Saturday, July 15, 2006


Karaoke is probably the most popular form of entertainment in Shanghai, maybe alongside bootleg DVDs. Still, I've been here almost a year, and had avoided going all this time. Don't get me wrong, I like Karaoke fine, I did it sometimes in the US and always enjoyed myself. But as the number one form of entertainment, I just don't understand.

Oh, and I won't lie: the pictures are awful on this one. My cameraphone takes OK pictures in bright light, but at night it's just horrid.

I went after work, my first reaction when I entered was almost to laugh! I think of karaoke places as sightly seedy, but this karaoke place was like a huge office tower. Cancel that, all the clean dark surfaces and weird lighting and glass elevators made it a huge office tower - of the future!

It's the private karaoke booths, not the larger karaoke halls and bars that are more common in the US. I asked some people about it and they told me ten years ago karaoke bars were very common, but now it's pretty rare. I also asked the people how often they went. Defying stereotypes, they told me they hadn't been in a long time, or just once or twice in the past year...definitely there's people who go every week, though. It's also worth mentioning that some Karaoke joints are often basically hostess bars or straightforward fronts for prostitution.

We brought our own food and drinks, mostly chips and soda, although we weren't allowed to bring in our own alcohol- you had to buy that from the hall, at big mark-ups of course. Only one of our group smoked, but there were ashtrays everywhere and a crazy-strong air ventilation system, so obviously they're prepared for the possibility of more. Near our room was some gourmet-looking food on fancy metal platters.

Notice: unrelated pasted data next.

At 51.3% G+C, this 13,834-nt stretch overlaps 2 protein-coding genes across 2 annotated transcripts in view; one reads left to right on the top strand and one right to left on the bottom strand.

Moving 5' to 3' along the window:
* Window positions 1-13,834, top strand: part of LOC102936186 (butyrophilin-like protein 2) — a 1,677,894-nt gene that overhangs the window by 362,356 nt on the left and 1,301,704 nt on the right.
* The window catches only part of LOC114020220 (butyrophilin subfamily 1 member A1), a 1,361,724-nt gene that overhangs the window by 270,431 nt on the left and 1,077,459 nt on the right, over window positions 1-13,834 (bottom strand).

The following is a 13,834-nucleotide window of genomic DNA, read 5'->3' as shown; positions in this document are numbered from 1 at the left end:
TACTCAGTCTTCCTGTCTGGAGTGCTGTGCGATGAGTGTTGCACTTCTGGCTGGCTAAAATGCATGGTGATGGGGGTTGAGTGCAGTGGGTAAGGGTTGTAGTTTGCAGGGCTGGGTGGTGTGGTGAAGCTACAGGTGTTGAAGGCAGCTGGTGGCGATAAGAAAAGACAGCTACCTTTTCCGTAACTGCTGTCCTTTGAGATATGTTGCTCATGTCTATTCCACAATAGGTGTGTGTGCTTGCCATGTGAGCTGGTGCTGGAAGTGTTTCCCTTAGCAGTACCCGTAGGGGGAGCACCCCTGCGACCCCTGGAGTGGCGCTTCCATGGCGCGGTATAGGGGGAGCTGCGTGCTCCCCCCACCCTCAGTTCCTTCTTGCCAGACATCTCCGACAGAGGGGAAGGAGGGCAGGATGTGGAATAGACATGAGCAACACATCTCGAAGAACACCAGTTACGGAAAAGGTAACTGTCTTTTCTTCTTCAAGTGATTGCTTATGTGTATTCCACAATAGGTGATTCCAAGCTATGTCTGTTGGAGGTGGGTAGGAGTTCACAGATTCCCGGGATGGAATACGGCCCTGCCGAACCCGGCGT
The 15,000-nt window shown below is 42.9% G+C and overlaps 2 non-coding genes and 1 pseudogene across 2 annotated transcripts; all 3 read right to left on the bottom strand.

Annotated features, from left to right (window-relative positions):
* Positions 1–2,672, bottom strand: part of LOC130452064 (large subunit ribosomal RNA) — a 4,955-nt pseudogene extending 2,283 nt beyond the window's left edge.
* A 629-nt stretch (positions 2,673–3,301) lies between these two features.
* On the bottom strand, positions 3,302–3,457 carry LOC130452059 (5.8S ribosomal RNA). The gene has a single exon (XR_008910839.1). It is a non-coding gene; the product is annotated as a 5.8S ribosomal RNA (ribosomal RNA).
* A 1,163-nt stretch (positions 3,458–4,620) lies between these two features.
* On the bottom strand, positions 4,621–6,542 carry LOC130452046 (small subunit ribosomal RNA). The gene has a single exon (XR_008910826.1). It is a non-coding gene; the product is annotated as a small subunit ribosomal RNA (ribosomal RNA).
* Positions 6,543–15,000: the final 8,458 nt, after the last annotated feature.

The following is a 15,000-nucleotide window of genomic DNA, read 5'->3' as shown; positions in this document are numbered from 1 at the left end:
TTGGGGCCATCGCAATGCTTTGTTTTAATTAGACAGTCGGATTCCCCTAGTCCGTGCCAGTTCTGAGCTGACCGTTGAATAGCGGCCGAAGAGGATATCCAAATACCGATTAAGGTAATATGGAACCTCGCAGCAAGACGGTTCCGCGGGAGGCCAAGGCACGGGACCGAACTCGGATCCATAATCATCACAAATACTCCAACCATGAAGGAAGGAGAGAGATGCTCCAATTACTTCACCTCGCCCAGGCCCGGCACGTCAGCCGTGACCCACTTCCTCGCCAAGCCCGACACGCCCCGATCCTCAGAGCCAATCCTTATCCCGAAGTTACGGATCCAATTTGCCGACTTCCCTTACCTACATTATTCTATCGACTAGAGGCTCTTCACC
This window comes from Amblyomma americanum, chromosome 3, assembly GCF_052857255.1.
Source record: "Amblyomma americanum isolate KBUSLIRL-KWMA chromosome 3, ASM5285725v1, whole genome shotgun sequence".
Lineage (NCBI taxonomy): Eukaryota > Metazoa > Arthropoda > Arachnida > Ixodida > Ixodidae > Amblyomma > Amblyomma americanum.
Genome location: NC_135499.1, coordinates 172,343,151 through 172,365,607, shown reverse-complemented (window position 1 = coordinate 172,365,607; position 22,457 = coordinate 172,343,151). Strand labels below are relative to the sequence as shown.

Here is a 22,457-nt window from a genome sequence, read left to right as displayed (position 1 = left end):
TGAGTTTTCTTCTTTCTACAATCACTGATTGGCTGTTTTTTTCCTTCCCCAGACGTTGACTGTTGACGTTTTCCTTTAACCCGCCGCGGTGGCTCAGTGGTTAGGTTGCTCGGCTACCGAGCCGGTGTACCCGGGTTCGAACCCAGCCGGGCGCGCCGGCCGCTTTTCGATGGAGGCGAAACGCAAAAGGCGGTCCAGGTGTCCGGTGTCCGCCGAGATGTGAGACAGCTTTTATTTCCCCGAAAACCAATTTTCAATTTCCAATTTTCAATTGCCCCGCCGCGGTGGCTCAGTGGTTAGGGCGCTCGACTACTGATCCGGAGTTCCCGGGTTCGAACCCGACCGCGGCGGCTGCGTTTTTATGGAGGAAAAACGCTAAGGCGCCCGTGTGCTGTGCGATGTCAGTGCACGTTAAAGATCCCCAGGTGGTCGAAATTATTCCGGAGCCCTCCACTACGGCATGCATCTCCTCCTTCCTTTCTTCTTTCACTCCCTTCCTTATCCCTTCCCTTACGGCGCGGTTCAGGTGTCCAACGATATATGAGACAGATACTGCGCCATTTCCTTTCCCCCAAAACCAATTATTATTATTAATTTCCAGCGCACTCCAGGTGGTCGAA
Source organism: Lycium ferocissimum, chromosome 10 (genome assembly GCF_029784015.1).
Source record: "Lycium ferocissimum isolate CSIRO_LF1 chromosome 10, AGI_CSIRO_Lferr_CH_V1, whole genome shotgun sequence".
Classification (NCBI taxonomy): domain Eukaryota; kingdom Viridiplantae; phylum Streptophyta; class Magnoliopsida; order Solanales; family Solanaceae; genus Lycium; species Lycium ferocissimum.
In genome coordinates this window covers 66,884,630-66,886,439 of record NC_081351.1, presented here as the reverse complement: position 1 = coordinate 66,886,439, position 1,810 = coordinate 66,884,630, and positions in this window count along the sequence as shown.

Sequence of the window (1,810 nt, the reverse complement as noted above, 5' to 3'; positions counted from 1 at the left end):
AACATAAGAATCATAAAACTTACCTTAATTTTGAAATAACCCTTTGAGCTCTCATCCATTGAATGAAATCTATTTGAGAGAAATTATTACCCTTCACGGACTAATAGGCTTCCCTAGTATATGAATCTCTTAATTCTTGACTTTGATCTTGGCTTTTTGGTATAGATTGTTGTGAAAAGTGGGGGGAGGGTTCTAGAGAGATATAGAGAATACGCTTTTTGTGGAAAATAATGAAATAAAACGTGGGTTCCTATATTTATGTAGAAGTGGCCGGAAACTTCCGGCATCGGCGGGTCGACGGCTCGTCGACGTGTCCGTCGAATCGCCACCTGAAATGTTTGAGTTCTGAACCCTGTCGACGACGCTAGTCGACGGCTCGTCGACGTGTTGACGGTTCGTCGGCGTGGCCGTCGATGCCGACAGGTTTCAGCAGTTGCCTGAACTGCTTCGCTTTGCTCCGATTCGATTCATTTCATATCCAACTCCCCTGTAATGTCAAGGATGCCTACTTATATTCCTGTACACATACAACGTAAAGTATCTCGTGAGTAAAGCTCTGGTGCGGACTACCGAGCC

Inside the room, it was dark with evil red lighting. I admit I didn't really enjoy myself, although it was fun to see that a couple of the people I know actually have really amazing voices - I wouldn't have suspected it. My problem was, I don't know most of the popular songs here. OK a lot of them I've heard around and could even hum the melodies, but I don't really have any attachment. They're pretty mindless and often just the Chinese equivalent to the Backstreet Boys or other overly manufactured pop.

The selection of English songs was really small, too, and took some guesswork - for instance, "kabingda" (or something like that, I forget) was a transliteration of "Carpenters." The only Carpenters song they has was "Yesterday Once More," probably the all-time most popular song in China - you hear it everywhere, including blasting out over speakers at the construction site near my apartment.

They also had "I Want You Back," although it wasn't the familiar Jackson 5 version. You could choose through the book, but mostly we used a computer system to pick the songs.

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